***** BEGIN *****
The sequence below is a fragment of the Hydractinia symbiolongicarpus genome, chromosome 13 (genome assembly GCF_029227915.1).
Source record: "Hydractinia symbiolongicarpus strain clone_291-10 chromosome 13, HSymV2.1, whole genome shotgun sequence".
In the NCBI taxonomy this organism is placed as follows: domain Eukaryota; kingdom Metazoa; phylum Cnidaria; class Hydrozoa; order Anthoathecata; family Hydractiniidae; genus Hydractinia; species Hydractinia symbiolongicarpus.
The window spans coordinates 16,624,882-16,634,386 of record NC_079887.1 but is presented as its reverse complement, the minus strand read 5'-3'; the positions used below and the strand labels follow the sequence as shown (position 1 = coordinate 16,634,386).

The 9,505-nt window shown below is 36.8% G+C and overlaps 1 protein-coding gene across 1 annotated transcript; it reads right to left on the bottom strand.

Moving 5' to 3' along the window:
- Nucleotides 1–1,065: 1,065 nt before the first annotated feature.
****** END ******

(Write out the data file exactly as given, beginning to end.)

The sequence below is a fragment of the Hydractinia symbiolongicarpus genome, chromosome 13 (genome assembly GCF_029227915.1).
Source record: "Hydractinia symbiolongicarpus strain clone_291-10 chromosome 13, HSymV2.1, whole genome shotgun sequence".
In the NCBI taxonomy this organism is placed as follows: domain Eukaryota; kingdom Metazoa; phylum Cnidaria; class Hydrozoa; order Anthoathecata; family Hydractiniidae; genus Hydractinia; species Hydractinia symbiolongicarpus.
The window spans coordinates 16,624,882-16,634,386 of record NC_079887.1 but is presented as its reverse complement, the minus strand read 5'-3'; the positions used below and the strand labels follow the sequence as shown (position 1 = coordinate 16,634,386).

The 9,505-nt window shown below is 36.8% G+C and overlaps 1 protein-coding gene across 1 annotated transcript; it reads right to left on the bottom strand.

Moving 5' to 3' along the window:
- Nucleotides 1–1,065: 1,065 nt before the first annotated feature.